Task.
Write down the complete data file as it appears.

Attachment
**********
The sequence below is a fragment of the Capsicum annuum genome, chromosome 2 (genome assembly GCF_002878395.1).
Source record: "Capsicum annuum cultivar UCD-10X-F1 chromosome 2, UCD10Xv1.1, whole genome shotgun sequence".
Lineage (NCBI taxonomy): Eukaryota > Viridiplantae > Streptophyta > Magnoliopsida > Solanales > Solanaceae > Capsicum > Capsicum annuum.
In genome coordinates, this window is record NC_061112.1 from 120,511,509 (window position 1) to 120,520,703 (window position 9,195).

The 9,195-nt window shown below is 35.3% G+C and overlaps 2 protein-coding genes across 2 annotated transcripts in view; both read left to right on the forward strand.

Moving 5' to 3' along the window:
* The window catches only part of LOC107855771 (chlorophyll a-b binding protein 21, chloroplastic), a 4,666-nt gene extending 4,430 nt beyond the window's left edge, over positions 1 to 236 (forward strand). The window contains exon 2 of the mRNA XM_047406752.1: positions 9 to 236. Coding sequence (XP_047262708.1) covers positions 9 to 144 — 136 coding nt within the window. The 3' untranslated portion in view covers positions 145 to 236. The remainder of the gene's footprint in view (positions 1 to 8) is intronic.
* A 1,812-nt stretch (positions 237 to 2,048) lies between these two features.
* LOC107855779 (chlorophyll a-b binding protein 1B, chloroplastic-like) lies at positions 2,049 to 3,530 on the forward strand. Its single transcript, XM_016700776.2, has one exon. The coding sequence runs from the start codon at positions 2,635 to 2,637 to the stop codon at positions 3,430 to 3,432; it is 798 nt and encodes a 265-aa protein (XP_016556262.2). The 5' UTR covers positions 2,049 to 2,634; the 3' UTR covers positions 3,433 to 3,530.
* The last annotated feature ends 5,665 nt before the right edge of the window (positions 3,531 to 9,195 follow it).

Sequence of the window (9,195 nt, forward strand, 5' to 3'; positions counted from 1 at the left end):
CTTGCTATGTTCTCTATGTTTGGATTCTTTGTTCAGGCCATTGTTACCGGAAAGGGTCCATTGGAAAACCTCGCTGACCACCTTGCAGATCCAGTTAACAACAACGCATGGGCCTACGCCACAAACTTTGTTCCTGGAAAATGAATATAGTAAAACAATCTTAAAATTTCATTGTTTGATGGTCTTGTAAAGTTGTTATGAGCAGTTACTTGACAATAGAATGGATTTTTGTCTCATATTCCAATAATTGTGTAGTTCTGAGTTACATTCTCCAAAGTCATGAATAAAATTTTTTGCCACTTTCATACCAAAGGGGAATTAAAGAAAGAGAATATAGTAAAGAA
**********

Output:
The sequence below is a fragment of the Capsicum annuum genome, chromosome 2 (genome assembly GCF_002878395.1).
Source record: "Capsicum annuum cultivar UCD-10X-F1 chromosome 2, UCD10Xv1.1, whole genome shotgun sequence".
Lineage (NCBI taxonomy): Eukaryota > Viridiplantae > Streptophyta > Magnoliopsida > Solanales > Solanaceae > Capsicum > Capsicum annuum.
In genome coordinates, this window is record NC_061112.1 from 120,511,509 (window position 1) to 120,520,703 (window position 9,195).

The 9,195-nt window shown below is 35.3% G+C and overlaps 2 protein-coding genes across 2 annotated transcripts in view; both read left to right on the forward strand.

Moving 5' to 3' along the window:
* The window catches only part of LOC107855771 (chlorophyll a-b binding protein 21, chloroplastic), a 4,666-nt gene extending 4,430 nt beyond the window's left edge, over positions 1 to 236 (forward strand). The window contains exon 2 of the mRNA XM_047406752.1: positions 9 to 236. Coding sequence (XP_047262708.1) covers positions 9 to 144 — 136 coding nt within the window. The 3' untranslated portion in view covers positions 145 to 236. The remainder of the gene's footprint in view (positions 1 to 8) is intronic.
* A 1,812-nt stretch (positions 237 to 2,048) lies between these two features.
* LOC107855779 (chlorophyll a-b binding protein 1B, chloroplastic-like) lies at positions 2,049 to 3,530 on the forward strand. Its single transcript, XM_016700776.2, has one exon. The coding sequence runs from the start codon at positions 2,635 to 2,637 to the stop codon at positions 3,430 to 3,432; it is 798 nt and encodes a 265-aa protein (XP_016556262.2). The 5' UTR covers positions 2,049 to 2,634; the 3' UTR covers positions 3,433 to 3,530.
* The last annotated feature ends 5,665 nt before the right edge of the window (positions 3,531 to 9,195 follow it).

Sequence of the window (9,195 nt, forward strand, 5' to 3'; positions counted from 1 at the left end):
CTTGCTATGTTCTCTATGTTTGGATTCTTTGTTCAGGCCATTGTTACCGGAAAGGGTCCATTGGAAAACCTCGCTGACCACCTTGCAGATCCAGTTAACAACAACGCATGGGCCTACGCCACAAACTTTGTTCCTGGAAAATGAATATAGTAAAACAATCTTAAAATTTCATTGTTTGATGGTCTTGTAAAGTTGTTATGAGCAGTTACTTGACAATAGAATGGATTTTTGTCTCATATTCCAATAATTGTGTAGTTCTGAGTTACATTCTCCAAAGTCATGAATAAAATTTTTTGCCACTTTCATACCAAAGGGGAATTAAAGAAAGAGAATATAGTAAAGAA